The Minority Leader in Parliament, Haruna Iddrisu, has said that the Sputnik V vaccine transaction qualifies to be an international transaction.
To that end, he said, the agreement should have gone to Parliament for ratification.
He described the agreement without legislative backing as illegal.
Speaking to the media in parliament on Thursday June 24, he further questioned the use of a middleman in the transaction.
He said “We state without fear of contradiction that even this transaction qualifies to be an international economic transaction within the meaning of Article 181(5) of the 1992 Constitution and therefore, failure to have parliamentary approval or better still ratification of it leaves it walking an illegal transaction per the laws of the land,” he said.
“We will be happy to see what the opinion of the Attorney General will be on this particular transaction but we are interested in the cost overrun and the unjustified, exorbitant payment of COVID vaccines using middlemen,” he added.
Foreign Affairs Minister, Shirley Ayorkor Botchway justified the decision by the government to use a middleman to procure the Sputnik V Vaccine.
She said at a press conference in Accra on Monday, June 14 that it has not been easy to get the vaccines directly from the manufacturers.
“It has not been easy at all. Not just for Ghana, but for any of our country and not just for Africa but also for other countries around the world.
“Whether we were involved. Yes we were involved and I can assure you that it is difficult to procure vaccines directly from manufacturers,” she said.
“It is difficult, extremely so even if you have money to procure vaccines from the source. It is almost impossible and so we made contact and we still continue to pursue getting the vaccines. It has not been easy.
“Whether we were involved? Yes from the beginning we were involved but I can assure you that it is difficult to procure vaccines directly from manufacturers but whatever decision government takes, the responsibility is all of us. It is a collective responsibility and it is a collective decision that was taken. Government will only take that decision if all avenues are closed to it.”
Ghana has been cited in an investigative report in a Norwegian newspaper Vergens Gang for agreeing to procure the Sputnik V vaccines from a businessman at a unit price of $19 instead of $10.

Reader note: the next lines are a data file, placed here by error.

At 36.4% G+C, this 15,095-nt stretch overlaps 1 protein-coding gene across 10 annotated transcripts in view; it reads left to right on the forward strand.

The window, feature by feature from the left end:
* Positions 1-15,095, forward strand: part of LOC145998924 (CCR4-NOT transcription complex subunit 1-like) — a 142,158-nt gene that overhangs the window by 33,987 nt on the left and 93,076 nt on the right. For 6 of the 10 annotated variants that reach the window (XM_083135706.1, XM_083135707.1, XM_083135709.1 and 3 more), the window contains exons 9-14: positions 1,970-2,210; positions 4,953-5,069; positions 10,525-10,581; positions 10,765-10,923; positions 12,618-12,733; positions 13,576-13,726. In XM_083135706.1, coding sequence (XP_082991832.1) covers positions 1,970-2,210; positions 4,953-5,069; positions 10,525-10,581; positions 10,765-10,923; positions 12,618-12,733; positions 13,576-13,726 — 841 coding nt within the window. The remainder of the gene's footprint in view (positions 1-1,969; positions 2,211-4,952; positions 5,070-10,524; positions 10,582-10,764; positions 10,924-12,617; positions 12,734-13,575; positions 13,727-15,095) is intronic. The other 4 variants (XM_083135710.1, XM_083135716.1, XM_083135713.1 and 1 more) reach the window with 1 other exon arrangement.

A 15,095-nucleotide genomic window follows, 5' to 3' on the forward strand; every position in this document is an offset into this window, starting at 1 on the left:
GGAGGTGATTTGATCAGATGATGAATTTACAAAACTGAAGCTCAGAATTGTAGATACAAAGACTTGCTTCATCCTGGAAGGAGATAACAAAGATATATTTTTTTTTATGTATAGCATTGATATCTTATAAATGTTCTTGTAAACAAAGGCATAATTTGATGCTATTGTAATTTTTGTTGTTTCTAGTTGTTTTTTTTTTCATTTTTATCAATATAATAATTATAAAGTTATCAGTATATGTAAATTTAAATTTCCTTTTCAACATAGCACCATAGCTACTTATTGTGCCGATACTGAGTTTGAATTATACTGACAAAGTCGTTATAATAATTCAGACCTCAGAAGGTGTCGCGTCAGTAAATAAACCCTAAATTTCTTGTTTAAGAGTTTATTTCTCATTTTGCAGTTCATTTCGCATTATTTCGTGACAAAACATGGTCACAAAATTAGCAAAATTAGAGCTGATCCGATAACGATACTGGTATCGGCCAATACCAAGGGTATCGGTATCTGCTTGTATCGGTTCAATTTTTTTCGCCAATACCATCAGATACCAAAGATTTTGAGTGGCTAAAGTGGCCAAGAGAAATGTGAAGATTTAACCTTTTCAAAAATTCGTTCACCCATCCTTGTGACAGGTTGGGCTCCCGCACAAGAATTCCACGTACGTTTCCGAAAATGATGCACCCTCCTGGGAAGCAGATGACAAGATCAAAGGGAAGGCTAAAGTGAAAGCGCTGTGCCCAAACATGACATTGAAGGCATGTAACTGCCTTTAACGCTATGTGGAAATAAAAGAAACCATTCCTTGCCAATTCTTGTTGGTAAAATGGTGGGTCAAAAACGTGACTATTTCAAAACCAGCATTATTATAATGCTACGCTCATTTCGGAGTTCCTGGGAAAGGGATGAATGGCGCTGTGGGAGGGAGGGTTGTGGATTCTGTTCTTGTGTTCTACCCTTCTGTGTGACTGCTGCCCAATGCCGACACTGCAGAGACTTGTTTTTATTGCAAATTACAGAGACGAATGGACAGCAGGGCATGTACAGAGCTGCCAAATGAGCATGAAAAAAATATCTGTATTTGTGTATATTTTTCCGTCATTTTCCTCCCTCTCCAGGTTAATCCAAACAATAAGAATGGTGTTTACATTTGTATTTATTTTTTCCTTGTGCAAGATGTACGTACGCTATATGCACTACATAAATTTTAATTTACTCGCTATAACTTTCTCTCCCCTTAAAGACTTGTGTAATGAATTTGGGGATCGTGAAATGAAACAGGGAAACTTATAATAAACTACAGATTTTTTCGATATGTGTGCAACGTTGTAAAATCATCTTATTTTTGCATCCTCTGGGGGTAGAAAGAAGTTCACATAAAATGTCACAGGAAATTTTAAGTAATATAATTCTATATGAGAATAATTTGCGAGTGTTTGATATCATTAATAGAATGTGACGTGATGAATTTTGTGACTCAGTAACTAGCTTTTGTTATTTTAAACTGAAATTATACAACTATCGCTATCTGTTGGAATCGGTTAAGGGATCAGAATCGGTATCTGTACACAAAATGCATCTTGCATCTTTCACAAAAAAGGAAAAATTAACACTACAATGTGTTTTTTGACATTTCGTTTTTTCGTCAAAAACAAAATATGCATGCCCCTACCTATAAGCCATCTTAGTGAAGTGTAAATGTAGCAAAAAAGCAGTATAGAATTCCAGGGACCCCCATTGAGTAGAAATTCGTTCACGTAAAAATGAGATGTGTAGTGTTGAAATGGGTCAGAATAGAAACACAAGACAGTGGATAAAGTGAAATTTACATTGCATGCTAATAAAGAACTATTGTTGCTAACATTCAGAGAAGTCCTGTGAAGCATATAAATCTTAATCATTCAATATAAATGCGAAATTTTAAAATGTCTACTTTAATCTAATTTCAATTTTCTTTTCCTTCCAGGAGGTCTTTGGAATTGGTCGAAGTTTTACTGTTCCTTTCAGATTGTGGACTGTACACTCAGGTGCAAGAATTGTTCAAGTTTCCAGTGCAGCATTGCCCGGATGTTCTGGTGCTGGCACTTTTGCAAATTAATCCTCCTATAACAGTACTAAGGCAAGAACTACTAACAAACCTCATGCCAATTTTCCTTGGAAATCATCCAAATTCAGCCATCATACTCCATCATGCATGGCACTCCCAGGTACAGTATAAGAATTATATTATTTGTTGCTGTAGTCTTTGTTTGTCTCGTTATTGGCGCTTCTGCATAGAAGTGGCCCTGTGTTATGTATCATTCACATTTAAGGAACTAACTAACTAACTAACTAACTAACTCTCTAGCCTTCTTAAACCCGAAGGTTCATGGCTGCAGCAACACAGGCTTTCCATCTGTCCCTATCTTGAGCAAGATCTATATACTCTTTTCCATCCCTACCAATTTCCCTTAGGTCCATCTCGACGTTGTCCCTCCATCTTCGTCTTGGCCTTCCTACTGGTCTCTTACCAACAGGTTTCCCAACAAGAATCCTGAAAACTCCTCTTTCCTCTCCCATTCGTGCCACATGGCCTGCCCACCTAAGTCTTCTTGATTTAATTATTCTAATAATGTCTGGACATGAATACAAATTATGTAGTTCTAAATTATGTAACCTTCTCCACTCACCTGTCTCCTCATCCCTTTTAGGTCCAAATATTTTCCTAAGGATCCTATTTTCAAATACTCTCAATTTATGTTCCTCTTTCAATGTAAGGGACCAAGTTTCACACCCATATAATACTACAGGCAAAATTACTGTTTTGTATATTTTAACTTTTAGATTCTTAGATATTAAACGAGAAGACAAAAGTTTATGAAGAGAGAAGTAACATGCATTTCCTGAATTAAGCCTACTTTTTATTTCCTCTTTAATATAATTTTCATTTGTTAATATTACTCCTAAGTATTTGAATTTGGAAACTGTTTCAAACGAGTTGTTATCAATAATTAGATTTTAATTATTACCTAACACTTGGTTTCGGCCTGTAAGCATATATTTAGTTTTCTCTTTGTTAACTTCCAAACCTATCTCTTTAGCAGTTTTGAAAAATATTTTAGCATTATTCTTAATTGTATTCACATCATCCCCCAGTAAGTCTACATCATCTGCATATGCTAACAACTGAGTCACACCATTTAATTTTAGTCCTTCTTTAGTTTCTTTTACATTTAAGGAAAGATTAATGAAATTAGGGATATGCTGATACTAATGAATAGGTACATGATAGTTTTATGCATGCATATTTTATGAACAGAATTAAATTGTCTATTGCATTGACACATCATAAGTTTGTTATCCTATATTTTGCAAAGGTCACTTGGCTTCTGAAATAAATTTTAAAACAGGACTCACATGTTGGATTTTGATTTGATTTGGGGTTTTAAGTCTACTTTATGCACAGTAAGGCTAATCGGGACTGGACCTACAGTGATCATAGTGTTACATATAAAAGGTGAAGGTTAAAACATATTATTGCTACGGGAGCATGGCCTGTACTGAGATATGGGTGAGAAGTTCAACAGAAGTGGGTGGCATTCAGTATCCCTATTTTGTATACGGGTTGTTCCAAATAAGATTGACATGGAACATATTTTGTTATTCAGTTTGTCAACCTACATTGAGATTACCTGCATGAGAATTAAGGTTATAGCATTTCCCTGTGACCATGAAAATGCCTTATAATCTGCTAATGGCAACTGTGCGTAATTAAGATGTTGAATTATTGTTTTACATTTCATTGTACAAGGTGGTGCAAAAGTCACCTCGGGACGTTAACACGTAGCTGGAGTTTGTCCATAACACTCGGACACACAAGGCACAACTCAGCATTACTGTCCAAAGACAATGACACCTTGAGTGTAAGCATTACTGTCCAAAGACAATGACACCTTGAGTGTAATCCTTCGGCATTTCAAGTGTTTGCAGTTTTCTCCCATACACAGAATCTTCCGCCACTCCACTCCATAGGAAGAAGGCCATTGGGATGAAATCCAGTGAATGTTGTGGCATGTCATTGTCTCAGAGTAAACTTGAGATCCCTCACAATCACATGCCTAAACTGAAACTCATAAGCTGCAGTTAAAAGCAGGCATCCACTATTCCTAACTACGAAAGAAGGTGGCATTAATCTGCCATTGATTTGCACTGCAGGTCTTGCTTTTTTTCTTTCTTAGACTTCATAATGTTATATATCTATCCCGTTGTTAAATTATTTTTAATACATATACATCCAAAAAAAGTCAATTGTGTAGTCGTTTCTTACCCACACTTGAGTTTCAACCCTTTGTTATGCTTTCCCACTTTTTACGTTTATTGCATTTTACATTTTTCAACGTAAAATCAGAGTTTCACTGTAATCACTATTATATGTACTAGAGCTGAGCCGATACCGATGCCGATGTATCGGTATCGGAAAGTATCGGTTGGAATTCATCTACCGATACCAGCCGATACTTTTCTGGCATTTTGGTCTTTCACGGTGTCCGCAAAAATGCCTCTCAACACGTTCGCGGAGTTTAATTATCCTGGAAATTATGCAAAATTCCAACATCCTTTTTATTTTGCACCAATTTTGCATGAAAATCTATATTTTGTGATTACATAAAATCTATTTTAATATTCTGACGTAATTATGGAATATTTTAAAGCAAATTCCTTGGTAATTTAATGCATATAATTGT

The Ministry of Health has justified the purchase of Sputnik V vaccines at almost double the factory price, emphasizing the negotiations were held at a time of scarcity of the products across the globe.
But a statement issued by the Ministry of Health on Wednesday, June 9 said: “We were torn between accepting the price to enable us have access to the vaccine or facing the situation of the seller withdrawing from the negotiations, to the extent that the 15,000 doses that had been shipped to Ghana were going to be rerouted to other countries.”
The statement signed by the Chief Director of the Ministry, Kwabena Boadu Oku-Afari, noted that the government was unable to obtain direct supplies of the vaccines from the Russian government and so had to resort to one Sheikh Ahmed Dalmook Al Maktoum of the United Arab Emirates (UAE) for the supplies.
According to the Ministry, $10 was the ex-factory price but the Emirati offered to sell the vaccines at $25 per dose.
This was slashed by $6 after negotiations, according to the statement.
This is the result of the cost build-up to the ex-factory price of US$10 per dose, taking into account land transportation, shipment, insurance, handling and special storage charges, as explained by the seller.
“These are the factors which led us to agree the final price of US$19 per dose,” the Ministry stressed.
It has assured Ghanaians that “it will endeavour to secure vaccines for the Ghanaian people, despite global shortages and cognisant of price and legal considerations”.